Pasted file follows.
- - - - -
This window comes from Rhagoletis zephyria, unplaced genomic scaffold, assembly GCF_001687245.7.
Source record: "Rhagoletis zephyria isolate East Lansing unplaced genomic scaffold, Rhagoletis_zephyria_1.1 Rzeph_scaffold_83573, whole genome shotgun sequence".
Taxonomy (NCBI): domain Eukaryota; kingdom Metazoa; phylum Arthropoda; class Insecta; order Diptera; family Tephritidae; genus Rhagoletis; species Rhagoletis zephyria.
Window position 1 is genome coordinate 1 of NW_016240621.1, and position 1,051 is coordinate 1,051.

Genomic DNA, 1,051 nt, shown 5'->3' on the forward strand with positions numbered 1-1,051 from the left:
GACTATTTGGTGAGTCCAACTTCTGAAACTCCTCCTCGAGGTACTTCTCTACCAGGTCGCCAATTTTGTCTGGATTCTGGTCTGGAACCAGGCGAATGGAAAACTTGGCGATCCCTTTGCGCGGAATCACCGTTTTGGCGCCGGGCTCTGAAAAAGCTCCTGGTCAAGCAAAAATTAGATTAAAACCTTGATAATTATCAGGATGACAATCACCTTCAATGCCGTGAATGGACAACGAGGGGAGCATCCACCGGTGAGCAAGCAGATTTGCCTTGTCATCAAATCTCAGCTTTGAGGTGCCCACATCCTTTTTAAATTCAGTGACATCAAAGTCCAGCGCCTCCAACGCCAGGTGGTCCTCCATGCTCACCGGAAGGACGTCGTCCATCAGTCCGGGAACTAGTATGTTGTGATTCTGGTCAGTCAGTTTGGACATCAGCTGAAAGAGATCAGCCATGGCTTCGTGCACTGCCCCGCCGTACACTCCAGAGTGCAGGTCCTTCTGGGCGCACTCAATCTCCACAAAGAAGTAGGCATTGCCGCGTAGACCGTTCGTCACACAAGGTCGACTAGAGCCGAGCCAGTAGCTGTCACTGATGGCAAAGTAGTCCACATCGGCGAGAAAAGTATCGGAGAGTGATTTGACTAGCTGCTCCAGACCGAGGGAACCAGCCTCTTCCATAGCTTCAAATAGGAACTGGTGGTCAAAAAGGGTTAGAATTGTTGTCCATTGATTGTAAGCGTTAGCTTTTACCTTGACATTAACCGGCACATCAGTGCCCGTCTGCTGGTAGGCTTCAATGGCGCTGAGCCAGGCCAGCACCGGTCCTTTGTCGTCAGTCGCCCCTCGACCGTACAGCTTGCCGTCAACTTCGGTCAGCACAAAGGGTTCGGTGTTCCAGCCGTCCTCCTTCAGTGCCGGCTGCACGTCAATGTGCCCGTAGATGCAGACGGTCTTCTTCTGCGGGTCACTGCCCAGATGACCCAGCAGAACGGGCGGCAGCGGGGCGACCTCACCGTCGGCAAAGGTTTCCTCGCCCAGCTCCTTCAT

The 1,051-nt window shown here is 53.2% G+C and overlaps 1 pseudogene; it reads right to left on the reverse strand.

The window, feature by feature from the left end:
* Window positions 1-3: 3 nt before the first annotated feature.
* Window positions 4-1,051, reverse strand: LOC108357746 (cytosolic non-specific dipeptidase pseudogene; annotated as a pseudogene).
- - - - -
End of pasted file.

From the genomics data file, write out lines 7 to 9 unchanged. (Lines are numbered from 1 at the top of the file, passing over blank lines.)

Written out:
The 1,051-nt window shown here is 53.2% G+C and overlaps 1 pseudogene; it reads right to left on the reverse strand.

The window, feature by feature from the left end:
* Window positions 1-3: 3 nt before the first annotated feature.